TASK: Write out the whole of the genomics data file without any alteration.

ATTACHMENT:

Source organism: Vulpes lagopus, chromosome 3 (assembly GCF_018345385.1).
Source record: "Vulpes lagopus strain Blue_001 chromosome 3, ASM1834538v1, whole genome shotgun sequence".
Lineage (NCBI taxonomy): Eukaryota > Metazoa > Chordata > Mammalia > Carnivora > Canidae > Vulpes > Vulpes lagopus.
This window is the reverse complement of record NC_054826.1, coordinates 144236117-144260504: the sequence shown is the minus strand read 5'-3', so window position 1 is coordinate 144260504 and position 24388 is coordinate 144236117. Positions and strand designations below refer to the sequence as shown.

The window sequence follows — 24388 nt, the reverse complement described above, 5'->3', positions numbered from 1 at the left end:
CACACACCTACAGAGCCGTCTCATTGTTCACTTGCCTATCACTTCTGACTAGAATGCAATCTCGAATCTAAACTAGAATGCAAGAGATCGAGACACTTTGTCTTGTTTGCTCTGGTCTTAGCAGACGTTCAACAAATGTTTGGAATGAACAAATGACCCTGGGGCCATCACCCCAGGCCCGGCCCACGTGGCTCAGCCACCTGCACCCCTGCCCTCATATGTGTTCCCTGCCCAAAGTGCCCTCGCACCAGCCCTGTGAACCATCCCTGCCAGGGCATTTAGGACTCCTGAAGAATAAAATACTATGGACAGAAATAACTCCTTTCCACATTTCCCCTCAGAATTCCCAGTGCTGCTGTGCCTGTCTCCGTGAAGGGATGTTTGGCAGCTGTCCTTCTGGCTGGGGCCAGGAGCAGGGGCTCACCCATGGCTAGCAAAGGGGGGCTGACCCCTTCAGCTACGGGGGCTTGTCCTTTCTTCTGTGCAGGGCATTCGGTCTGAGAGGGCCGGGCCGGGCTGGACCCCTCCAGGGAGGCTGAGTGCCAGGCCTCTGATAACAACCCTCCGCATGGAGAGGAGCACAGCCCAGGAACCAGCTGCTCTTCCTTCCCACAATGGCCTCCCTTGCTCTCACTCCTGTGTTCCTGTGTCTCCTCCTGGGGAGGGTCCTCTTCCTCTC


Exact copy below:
Source organism: Vulpes lagopus, chromosome 3 (assembly GCF_018345385.1).
Source record: "Vulpes lagopus strain Blue_001 chromosome 3, ASM1834538v1, whole genome shotgun sequence".
Lineage (NCBI taxonomy): Eukaryota > Metazoa > Chordata > Mammalia > Carnivora > Canidae > Vulpes > Vulpes lagopus.
This window is the reverse complement of record NC_054826.1, coordinates 144236117-144260504: the sequence shown is the minus strand read 5'-3', so window position 1 is coordinate 144260504 and position 24388 is coordinate 144236117. Positions and strand designations below refer to the sequence as shown.

The window sequence follows — 24388 nt, the reverse complement described above, 5'->3', positions numbered from 1 at the left end:
CACACACCTACAGAGCCGTCTCATTGTTCACTTGCCTATCACTTCTGACTAGAATGCAATCTCGAATCTAAACTAGAATGCAAGAGATCGAGACACTTTGTCTTGTTTGCTCTGGTCTTAGCAGACGTTCAACAAATGTTTGGAATGAACAAATGACCCTGGGGCCATCACCCCAGGCCCGGCCCACGTGGCTCAGCCACCTGCACCCCTGCCCTCATATGTGTTCCCTGCCCAAAGTGCCCTCGCACCAGCCCTGTGAACCATCCCTGCCAGGGCATTTAGGACTCCTGAAGAATAAAATACTATGGACAGAAATAACTCCTTTCCACATTTCCCCTCAGAATTCCCAGTGCTGCTGTGCCTGTCTCCGTGAAGGGATGTTTGGCAGCTGTCCTTCTGGCTGGGGCCAGGAGCAGGGGCTCACCCATGGCTAGCAAAGGGGGGCTGACCCCTTCAGCTACGGGGGCTTGTCCTTTCTTCTGTGCAGGGCATTCGGTCTGAGAGGGCCGGGCCGGGCTGGACCCCTCCAGGGAGGCTGAGTGCCAGGCCTCTGATAACAACCCTCCGCATGGAGAGGAGCACAGCCCAGGAACCAGCTGCTCTTCCTTCCCACAATGGCCTCCCTTGCTCTCACTCCTGTGTTCCTGTGTCTCCTCCTGGGGAGGGTCCTCTTCCTCTC